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San Diego Spotlight : At 50, the Marine Room Is Still a Top Dining Spot

The Marine Room turned 50 on Wednesday, a milestone that the La Jolla seaside restaurant is celebrating with four nights of special dinners and entertainment that will continue through Saturday.

The management is hoping that the grunion runs predicted for tonight and Saturday will occur, because at the restaurant’s opening in 1941, a massive run of these tiny, silvery fish provoked the formally dressed first-nighters to kick off their shoes and dash out on the sands in an impromptu hunt in which scales and sequins flashed in the moonlight. True to the accommodating style of the times, the Marine Room chefs cooked the catch on the spot, and, while this detail seems to have escaped the establishment’s historians, they probably served it with tartar sauce.

The Dec. 7, 1941, attack on Pearl Harbor and the enormous military expansion that followed the country’s entrance into World War II had the local effect of giving a second meaning to the Marine Room’s name. Men in uniform crowded the place, and the results of some of the romances contracted with the young La Jolla women who flocked here to meet them now are measurable in three generations. The restaurant retains some of the clubby atmosphere established at that time.

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Through the years, the constant and unchanging attraction of the Marine Room has been the waves that, at lowest tide, slouch in lazily from La Jolla Cove and give up several yards short of the restaurant’s massive plate glass windows. At high tide, though, the whitecaps break relentlessly against the panes and, given the intensity of the moment’s weather, the show ranges from the engaging to the spectacular.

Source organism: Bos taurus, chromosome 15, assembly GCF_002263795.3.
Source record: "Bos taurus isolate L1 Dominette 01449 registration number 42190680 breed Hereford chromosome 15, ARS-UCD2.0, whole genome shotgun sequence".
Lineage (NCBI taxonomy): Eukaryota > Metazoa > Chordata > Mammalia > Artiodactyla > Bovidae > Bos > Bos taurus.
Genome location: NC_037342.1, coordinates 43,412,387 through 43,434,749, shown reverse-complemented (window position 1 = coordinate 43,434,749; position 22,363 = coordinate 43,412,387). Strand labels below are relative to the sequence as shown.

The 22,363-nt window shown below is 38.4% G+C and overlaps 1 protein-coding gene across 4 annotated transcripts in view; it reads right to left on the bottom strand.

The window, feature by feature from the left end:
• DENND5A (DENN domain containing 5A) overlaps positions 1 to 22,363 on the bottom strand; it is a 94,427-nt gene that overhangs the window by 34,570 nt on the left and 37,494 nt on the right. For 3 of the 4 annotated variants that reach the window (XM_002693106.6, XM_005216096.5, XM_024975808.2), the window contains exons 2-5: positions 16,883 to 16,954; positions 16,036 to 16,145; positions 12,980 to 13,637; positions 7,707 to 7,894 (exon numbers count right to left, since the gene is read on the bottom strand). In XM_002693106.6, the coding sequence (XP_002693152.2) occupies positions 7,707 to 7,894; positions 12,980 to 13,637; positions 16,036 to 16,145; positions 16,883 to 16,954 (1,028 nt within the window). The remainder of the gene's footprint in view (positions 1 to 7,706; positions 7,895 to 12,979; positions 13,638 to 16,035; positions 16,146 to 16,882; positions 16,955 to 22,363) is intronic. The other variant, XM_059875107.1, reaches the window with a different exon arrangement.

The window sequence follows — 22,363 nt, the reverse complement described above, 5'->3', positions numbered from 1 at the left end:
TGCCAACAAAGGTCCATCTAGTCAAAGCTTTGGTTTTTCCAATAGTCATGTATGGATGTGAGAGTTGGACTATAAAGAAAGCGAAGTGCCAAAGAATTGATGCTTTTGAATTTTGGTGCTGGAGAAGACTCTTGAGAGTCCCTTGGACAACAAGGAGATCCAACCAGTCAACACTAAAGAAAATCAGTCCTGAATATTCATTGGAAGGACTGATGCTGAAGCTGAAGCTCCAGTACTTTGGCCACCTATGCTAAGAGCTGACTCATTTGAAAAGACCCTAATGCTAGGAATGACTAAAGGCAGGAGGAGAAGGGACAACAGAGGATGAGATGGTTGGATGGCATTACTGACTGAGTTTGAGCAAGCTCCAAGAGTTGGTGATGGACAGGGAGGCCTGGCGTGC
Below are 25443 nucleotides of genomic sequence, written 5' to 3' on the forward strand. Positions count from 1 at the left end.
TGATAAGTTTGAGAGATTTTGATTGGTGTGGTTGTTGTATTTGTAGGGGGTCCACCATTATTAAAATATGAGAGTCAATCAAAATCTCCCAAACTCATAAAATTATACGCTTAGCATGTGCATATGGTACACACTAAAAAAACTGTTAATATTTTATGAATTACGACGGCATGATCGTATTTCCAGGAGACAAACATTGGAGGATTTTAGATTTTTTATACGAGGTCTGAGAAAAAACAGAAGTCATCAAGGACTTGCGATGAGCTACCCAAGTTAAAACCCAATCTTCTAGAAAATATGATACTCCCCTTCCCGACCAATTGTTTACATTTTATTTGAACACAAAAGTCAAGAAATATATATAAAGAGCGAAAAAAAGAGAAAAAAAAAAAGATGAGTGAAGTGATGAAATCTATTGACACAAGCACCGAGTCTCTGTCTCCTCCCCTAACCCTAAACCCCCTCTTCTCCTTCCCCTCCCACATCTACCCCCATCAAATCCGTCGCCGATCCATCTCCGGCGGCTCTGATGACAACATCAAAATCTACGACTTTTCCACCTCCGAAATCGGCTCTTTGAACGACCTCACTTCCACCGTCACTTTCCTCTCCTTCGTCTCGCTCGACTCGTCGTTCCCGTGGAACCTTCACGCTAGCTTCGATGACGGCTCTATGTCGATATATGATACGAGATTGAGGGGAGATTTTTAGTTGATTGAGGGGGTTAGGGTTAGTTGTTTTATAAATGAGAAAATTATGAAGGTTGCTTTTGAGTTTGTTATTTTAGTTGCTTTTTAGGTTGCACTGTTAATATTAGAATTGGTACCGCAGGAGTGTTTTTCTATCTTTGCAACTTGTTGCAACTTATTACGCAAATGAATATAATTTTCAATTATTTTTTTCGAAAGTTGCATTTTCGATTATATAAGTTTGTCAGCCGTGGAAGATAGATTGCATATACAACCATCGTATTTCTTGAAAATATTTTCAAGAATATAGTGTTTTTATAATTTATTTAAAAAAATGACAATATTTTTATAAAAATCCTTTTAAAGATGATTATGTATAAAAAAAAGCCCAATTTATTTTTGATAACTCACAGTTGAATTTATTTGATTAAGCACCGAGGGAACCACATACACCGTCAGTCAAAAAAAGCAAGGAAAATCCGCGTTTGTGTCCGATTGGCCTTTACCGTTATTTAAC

Spotlights trained on the night surf make the lighted area seem a sort of rollicking stage show framed by the surrounding darkness. The interior lights burn dimly to emphasize the outdoor action, and there is a cozy magic to dining dryly in a handsome, comfortably furnished room that seems to be sinking beneath the waves.

There surely have been times in the Marine Room’s five decades when guests have looked longingly from their plates to the grunion staging a piscine version of D-Day on Omaha Beach outside. At present, however, the kitchen seems to be operating at top form, which is to say that a dinner last Friday, when the place was nearly swamped with business, was good if not quite memorable.

The menu has been updated in certain ways--the broiled sea bass is served with pesto, for example, and the salmon with a composed butter flavored with sun-dried tomatoes, basil and green peppercorns--but it remains devoted to shellfish appetizers and includes several steaks, as well as that penultimate example of seaside cookery, a filet mignon joined by an Australian lobster tail. Here, this is known as the “Imperial Pair,” and it weighs in at the regal price of $29.95, choice of soup or salad included.